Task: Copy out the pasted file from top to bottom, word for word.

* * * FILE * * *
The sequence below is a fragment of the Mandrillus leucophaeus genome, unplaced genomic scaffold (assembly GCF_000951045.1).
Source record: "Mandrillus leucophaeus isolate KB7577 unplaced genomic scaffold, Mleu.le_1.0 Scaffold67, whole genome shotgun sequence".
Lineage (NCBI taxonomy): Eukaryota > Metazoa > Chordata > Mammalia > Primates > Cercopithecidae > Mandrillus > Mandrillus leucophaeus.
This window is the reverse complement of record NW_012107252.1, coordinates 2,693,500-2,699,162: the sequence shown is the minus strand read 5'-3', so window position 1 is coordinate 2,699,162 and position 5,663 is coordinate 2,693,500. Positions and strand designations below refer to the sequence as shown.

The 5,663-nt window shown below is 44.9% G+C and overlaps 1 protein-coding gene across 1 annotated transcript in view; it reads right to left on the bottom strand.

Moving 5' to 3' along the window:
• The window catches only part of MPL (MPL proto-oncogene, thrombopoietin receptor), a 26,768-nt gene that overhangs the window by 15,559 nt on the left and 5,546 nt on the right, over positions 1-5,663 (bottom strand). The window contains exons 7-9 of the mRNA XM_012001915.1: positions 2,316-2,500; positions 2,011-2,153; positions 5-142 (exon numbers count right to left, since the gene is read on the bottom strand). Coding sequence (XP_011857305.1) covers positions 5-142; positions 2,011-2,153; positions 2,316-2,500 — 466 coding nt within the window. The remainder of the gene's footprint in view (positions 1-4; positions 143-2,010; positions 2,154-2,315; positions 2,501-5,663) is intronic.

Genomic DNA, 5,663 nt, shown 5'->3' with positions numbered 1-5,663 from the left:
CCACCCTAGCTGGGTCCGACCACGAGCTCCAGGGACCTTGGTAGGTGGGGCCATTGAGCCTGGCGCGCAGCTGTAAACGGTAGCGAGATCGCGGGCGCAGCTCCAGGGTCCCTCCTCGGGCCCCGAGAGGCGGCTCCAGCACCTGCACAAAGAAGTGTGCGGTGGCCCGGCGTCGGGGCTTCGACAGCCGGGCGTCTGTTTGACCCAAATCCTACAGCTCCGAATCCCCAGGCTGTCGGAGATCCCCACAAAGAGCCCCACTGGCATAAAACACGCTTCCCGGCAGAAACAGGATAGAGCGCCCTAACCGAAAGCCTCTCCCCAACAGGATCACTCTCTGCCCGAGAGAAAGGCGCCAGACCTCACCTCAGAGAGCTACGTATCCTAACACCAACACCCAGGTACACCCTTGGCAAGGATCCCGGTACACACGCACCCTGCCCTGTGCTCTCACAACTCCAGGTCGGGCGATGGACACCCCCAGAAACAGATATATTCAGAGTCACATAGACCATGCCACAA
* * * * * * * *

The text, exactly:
The sequence below is a fragment of the Mandrillus leucophaeus genome, unplaced genomic scaffold (assembly GCF_000951045.1).
Source record: "Mandrillus leucophaeus isolate KB7577 unplaced genomic scaffold, Mleu.le_1.0 Scaffold67, whole genome shotgun sequence".
Lineage (NCBI taxonomy): Eukaryota > Metazoa > Chordata > Mammalia > Primates > Cercopithecidae > Mandrillus > Mandrillus leucophaeus.
This window is the reverse complement of record NW_012107252.1, coordinates 2,693,500-2,699,162: the sequence shown is the minus strand read 5'-3', so window position 1 is coordinate 2,699,162 and position 5,663 is coordinate 2,693,500. Positions and strand designations below refer to the sequence as shown.

The 5,663-nt window shown below is 44.9% G+C and overlaps 1 protein-coding gene across 1 annotated transcript in view; it reads right to left on the bottom strand.

Moving 5' to 3' along the window:
• The window catches only part of MPL (MPL proto-oncogene, thrombopoietin receptor), a 26,768-nt gene that overhangs the window by 15,559 nt on the left and 5,546 nt on the right, over positions 1-5,663 (bottom strand). The window contains exons 7-9 of the mRNA XM_012001915.1: positions 2,316-2,500; positions 2,011-2,153; positions 5-142 (exon numbers count right to left, since the gene is read on the bottom strand). Coding sequence (XP_011857305.1) covers positions 5-142; positions 2,011-2,153; positions 2,316-2,500 — 466 coding nt within the window. The remainder of the gene's footprint in view (positions 1-4; positions 143-2,010; positions 2,154-2,315; positions 2,501-5,663) is intronic.

Genomic DNA, 5,663 nt, shown 5'->3' with positions numbered 1-5,663 from the left:
CCACCCTAGCTGGGTCCGACCACGAGCTCCAGGGACCTTGGTAGGTGGGGCCATTGAGCCTGGCGCGCAGCTGTAAACGGTAGCGAGATCGCGGGCGCAGCTCCAGGGTCCCTCCTCGGGCCCCGAGAGGCGGCTCCAGCACCTGCACAAAGAAGTGTGCGGTGGCCCGGCGTCGGGGCTTCGACAGCCGGGCGTCTGTTTGACCCAAATCCTACAGCTCCGAATCCCCAGGCTGTCGGAGATCCCCACAAAGAGCCCCACTGGCATAAAACACGCTTCCCGGCAGAAACAGGATAGAGCGCCCTAACCGAAAGCCTCTCCCCAACAGGATCACTCTCTGCCCGAGAGAAAGGCGCCAGACCTCACCTCAGAGAGCTACGTATCCTAACACCAACACCCAGGTACACCCTTGGCAAGGATCCCGGTACACACGCACCCTGCCCTGTGCTCTCACAACTCCAGGTCGGGCGATGGACACCCCCAGAAACAGATATATTCAGAGTCACATAGACCATGCCACAA